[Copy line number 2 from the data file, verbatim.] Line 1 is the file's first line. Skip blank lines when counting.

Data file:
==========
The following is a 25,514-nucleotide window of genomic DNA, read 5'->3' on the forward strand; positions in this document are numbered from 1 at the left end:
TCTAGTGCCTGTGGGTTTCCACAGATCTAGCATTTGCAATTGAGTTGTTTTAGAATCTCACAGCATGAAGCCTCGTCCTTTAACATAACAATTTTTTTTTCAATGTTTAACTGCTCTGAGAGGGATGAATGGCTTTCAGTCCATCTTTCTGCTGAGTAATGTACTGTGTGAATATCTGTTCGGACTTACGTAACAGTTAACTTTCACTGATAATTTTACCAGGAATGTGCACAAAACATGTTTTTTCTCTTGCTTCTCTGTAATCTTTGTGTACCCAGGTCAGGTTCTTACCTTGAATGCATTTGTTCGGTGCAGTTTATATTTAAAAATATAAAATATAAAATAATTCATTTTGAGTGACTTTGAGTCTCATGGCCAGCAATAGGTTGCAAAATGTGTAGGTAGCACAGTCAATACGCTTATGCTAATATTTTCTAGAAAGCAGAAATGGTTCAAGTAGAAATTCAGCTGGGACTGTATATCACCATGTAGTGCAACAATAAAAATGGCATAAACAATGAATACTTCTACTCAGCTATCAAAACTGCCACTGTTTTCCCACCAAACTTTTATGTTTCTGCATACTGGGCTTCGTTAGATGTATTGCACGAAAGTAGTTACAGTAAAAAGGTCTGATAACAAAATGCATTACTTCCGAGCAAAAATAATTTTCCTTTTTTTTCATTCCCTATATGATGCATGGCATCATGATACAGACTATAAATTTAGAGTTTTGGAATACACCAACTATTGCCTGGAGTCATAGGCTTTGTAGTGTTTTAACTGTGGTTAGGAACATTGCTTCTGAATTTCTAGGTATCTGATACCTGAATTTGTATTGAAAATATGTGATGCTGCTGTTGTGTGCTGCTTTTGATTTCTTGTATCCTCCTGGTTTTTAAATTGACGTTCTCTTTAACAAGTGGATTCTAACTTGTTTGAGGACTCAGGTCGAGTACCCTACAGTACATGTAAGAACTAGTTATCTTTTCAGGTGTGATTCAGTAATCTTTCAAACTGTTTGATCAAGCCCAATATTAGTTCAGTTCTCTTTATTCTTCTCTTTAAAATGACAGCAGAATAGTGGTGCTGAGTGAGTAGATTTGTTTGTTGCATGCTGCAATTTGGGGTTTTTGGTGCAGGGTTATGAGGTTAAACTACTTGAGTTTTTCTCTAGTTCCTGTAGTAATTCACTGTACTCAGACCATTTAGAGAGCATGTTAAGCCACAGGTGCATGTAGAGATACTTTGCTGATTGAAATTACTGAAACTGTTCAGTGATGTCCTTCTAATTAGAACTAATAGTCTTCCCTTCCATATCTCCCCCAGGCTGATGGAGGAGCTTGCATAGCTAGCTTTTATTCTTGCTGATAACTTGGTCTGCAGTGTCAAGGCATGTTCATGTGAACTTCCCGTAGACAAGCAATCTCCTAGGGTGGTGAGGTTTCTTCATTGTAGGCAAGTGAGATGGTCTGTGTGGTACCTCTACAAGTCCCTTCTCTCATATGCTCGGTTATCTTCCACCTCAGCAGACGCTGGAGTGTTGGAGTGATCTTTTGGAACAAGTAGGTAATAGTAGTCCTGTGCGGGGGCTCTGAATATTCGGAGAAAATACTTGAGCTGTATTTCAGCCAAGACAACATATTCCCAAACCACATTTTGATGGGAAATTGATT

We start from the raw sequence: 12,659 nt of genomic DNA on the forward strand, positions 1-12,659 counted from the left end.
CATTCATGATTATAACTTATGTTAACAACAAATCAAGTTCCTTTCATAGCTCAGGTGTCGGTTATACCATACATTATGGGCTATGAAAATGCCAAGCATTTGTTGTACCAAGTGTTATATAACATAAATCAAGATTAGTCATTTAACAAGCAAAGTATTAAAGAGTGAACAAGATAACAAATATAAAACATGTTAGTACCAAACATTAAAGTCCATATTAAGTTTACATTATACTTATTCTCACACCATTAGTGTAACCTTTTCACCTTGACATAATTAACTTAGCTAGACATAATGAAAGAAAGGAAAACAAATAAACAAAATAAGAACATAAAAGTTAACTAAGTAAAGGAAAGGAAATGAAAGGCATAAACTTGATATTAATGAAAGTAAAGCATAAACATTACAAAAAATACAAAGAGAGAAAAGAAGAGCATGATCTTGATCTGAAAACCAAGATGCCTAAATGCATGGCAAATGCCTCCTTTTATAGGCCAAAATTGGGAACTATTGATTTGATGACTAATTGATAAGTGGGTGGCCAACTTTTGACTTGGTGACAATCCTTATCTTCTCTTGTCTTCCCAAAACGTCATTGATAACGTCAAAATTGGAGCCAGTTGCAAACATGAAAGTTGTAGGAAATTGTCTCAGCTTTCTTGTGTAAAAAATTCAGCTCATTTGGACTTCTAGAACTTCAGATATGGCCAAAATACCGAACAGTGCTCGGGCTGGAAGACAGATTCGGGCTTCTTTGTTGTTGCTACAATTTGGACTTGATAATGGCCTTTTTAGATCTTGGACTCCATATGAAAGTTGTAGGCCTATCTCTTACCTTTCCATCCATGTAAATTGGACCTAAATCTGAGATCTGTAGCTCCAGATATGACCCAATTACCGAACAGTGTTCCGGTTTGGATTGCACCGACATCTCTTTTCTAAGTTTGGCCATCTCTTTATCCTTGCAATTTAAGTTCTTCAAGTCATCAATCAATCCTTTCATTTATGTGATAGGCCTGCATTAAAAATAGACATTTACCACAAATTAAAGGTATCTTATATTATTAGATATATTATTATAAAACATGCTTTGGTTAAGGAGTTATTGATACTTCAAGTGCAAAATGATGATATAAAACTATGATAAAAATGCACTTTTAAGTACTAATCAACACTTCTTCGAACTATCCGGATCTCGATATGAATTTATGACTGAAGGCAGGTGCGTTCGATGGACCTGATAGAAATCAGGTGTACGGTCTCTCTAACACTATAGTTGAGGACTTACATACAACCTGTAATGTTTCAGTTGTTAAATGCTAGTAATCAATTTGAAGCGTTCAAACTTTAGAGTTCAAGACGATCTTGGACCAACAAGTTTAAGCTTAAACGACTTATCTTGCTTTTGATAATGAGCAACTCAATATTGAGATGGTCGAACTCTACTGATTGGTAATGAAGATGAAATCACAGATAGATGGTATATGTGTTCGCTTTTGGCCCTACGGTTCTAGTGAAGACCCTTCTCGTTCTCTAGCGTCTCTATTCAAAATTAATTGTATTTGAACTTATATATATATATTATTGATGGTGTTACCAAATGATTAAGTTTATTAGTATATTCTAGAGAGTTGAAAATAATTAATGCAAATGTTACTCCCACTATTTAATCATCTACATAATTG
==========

TCTAGTGCCTGTGGGTTTCCACAGATCTAGCATTTGCAATTGAGTTGTTTTAGAATCTCACAGCATGAAGCCTCGTCCTTTAACATAACAATTTTTTTTTCAATGTTTAACTGCTCTGAGAGGGATGAATGGCTTTCAGTCCATCTTTCTGCTGAGTAATGTACTGTGTGAATATCTGTTCGGACTTACGTAACAGTTAACTTTCACTGATAATTTTACCAGGAATGTGCACAAAACATGTTTTTTCTCTTGCTTCTCTGTAATCTTTGTGTACCCAGGTCAGGTTCTTACCTTGAATGCATTTGTTCGGTGCAGTTTATATTTAAAAATATAAAATATAAAATAATTCATTTTGAGTGACTTTGAGTCTCATGGCCAGCAATAGGTTGCAAAATGTGTAGGTAGCACAGTCAATACGCTTATGCTAATATTTTCTAGAAAGCAGAAATGGTTCAAGTAGAAATTCAGCTGGGACTGTATATCACCATGTAGTGCAACAATAAAAATGGCATAAACAATGAATACTTCTACTCAGCTATCAAAACTGCCACTGTTTTCCCACCAAACTTTTATGTTTCTGCATACTGGGCTTCGTTAGATGTATTGCACGAAAGTAGTTACAGTAAAAAGGTCTGATAACAAAATGCATTACTTCCGAGCAAAAATAATTTTCCTTTTTTTTCATTCCCTATATGATGCATGGCATCATGATACAGACTATAAATTTAGAGTTTTGGAATACACCAACTATTGCCTGGAGTCATAGGCTTTGTAGTGTTTTAACTGTGGTTAGGAACATTGCTTCTGAATTTCTAGGTATCTGATACCTGAATTTGTATTGAAAATATGTGATGCTGCTGTTGTGTGCTGCTTTTGATTTCTTGTATCCTCCTGGTTTTTAAATTGACGTTCTCTTTAACAAGTGGATTCTAACTTGTTTGAGGACTCAGGTCGAGTACCCTACAGTACATGTAAGAACTAGTTATCTTTTCAGGTGTGATTCAGTAATCTTTCAAACTGTTTGATCAAGCCCAATATTAGTTCAGTTCTCTTTATTCTTCTCTTTAAAATGACAGCAGAATAGTGGTGCTGAGTGAGTAGATTTGTTTGTTGCATGCTGCAATTTGGGGTTTTTGGTGCAGGGTTATGAGGTTAAACTACTTGAGTTTTTCTCTAGTTCCTGTAGTAATTCACTGTACTCAGACCATTTAGAGAGCATGTTAAGCCACAGGTGCATGTAGAGATACTTTGCTGATTGAAATTACTGAAACTGTTCAGTGATGTCCTTCTAATTAGAACTAATAGTCTTCCCTTCCATATCTCCCCCAGGCTGATGGAGGAGCTTGCATAGCTAGCTTTTATTCTTGCTGATAACTTGGTCTGCAGTGTCAAGGCATGTTCATGTGAACTTCCCGTAGACAAGCAATCTCCTAGGGTGGTGAGGTTTCTTCATTGTAGGCAAGTGAGATGGTCTGTGTGGTACCTCTACAAGTCCCTTCTCTCATATGCTCGGTTATCTTCCACCTCAGCAGACGCTGGAGTGTTGGAGTGATCTTTTGGAACAAGTAGGTAATAGTAGTCCTGTGCGGGGGCTCTGAATATTCGGAGAAAATACTTGAGCTGTATTTCAGCCAAGACAACATATTCCCAAACCACATTTTGATGGGAAATTGATT